The Suns play at a pretty quick pace, as new head coach Jeff Hornacek indicated they would in an offseason chat with Grantland’s Zach Lowe. They’re not quite as fast as the Seven Seconds or Less teams, but they are in the top half of the league in possessions per game, averaging about a possession more per game than they did last season, per NBA.com.
The engine that drives the transition attack is Eric Bledsoe, who is likely the most terrifying open-court force in the league west of LeBron James.
Bledsoe’s hounding perimeter ball pressure helps the Suns force turnovers, which in turn fuels the break. According to mySynergySports (subscription required), Bledsoe finishes over 23 percent of his plays (defined as a possession that ends with a FGA, FTA or TO) in transition, where he averages 1.22 points per play (PPP) and shoots 66.7 percent from the field. Additionally, 40 of Bledsoe’s 109 assists on the season have come in transition.
Bledsoe is a bowling ball of energy and, though he can appear out of control at times, he’s never more dangerous than when attacking the basket on the break with a full head of steam. He’s an outrageous athletic specimen, capable of feats very few other players in the league can accomplish. It’s not uncommon to see him beat the entire defense down the floor and lay one in within just a few seconds of a made basket.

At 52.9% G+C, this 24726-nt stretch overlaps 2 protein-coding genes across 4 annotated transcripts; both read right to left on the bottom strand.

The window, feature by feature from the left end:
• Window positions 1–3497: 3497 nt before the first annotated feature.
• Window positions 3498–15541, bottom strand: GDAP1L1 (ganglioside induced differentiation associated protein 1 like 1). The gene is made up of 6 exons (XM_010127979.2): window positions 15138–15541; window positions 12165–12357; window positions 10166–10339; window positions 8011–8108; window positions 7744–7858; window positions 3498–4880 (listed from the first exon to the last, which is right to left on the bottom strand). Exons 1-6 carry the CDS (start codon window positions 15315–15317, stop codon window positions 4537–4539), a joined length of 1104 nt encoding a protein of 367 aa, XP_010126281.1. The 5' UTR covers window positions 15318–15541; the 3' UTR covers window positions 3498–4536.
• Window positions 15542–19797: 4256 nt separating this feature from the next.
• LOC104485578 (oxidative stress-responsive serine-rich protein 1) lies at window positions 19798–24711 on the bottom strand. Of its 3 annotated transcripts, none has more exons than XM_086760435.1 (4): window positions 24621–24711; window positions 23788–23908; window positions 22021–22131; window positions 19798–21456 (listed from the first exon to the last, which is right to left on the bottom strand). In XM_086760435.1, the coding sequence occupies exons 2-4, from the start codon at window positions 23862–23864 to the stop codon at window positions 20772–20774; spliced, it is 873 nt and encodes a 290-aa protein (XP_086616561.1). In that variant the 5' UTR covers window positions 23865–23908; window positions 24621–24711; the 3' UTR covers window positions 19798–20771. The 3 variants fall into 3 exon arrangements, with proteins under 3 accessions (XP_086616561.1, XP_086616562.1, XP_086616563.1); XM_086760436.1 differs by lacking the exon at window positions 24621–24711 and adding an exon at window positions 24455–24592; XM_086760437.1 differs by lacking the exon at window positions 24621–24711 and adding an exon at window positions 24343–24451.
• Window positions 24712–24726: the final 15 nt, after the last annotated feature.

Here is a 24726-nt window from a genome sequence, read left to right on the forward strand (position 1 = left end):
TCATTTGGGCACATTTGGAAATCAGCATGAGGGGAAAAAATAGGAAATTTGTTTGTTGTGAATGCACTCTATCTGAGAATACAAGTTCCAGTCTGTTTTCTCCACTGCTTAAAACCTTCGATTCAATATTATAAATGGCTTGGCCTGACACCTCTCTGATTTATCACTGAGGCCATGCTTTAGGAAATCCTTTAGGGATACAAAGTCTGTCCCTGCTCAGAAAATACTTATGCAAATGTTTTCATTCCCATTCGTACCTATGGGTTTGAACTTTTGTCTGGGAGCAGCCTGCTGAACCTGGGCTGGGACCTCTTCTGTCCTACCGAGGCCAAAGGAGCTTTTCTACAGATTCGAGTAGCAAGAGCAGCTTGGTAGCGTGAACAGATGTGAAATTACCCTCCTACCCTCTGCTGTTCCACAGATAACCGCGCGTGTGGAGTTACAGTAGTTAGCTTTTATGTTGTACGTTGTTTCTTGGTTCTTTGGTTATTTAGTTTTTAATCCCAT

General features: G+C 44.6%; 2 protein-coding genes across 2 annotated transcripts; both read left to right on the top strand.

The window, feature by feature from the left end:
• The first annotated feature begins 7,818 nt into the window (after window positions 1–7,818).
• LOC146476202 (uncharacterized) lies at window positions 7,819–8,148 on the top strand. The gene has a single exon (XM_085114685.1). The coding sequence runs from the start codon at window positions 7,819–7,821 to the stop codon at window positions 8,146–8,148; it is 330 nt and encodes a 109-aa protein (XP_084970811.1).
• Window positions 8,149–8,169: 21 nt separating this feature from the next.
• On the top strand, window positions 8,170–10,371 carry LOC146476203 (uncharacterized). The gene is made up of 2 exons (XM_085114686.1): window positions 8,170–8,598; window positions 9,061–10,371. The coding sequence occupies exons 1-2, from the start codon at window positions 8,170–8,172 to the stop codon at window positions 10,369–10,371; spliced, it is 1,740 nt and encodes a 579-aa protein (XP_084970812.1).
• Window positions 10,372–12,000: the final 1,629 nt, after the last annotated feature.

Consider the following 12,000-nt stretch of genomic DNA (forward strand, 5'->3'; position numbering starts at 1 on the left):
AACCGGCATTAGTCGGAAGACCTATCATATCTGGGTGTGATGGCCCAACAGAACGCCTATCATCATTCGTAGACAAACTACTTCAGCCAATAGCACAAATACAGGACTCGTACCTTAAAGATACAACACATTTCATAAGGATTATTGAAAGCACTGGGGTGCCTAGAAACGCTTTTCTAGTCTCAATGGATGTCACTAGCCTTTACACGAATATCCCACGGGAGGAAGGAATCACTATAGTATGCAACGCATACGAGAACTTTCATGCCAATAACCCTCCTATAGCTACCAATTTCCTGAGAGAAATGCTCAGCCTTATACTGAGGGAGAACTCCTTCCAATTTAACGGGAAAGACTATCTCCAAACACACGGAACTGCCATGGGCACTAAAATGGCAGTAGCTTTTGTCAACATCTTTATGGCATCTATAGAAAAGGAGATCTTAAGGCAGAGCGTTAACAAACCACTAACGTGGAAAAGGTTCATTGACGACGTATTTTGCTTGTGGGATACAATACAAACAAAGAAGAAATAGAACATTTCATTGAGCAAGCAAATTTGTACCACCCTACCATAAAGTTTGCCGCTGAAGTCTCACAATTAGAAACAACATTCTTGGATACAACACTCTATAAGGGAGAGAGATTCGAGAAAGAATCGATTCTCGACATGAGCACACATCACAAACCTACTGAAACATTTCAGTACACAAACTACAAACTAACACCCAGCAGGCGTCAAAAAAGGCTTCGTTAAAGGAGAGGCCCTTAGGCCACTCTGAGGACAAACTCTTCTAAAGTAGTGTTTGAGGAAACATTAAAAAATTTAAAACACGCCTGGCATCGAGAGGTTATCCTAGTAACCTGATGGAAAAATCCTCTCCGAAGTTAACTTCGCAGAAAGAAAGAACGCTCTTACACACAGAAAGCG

Bledsoe’s backcourt mate Goran Dragic has also been a terror in transition, averaging 1.39 PPP, shooting 65.7 percent from the floor and making half of his threes, per Synergy. Dragic also has 22 transition assists (out of 121 total) so far this season. The 62 transition assists he and Bledsoe have combined for account for over 30 percent of Pheonix’s total transition baskets this year.
The Bledsoe-Dragic backcourt has been a resounding success, sharing the “point guard” duties just as Hornacek envisioned in his summer chat with Lowe.”
- Rockets’ parade of injuries thwarts planned progress (from Jonathan Feigen at Houston Chronicle):
” Dwight Howard offered another reminder of his preseason pledge. The Rockets, he had said, would be better in December than in November and better still in February and on through the season. That had not changed.
His logic – assuming the Rockets conquer their ongoing difficulty with taking each opponent seriously – was undeniable. But there have been detours on the route he had planned.
Rockets players have missed a combined 43 games. They missed a combined 50 games all of last season. But beyond often being shorthanded and with injury issues that do not compare to those of the Chicago Bulls, whom they face Wednesday at Toyota Center, the constant changing of the lineup has stalled the progress Howard predicted.
“We haven’t had our full roster for long periods of time through this entire season,” Harden said. “It’s kind of stressful we can’t get a rhythm with each other. But it’ll come around. It’s still early.”
- Lamb Boosts Surging Thunder Bench (from Jeff Caplan at NBA.com):
“Thunder coach Scott Brooks doesn’t get the sudden fuss over his bench.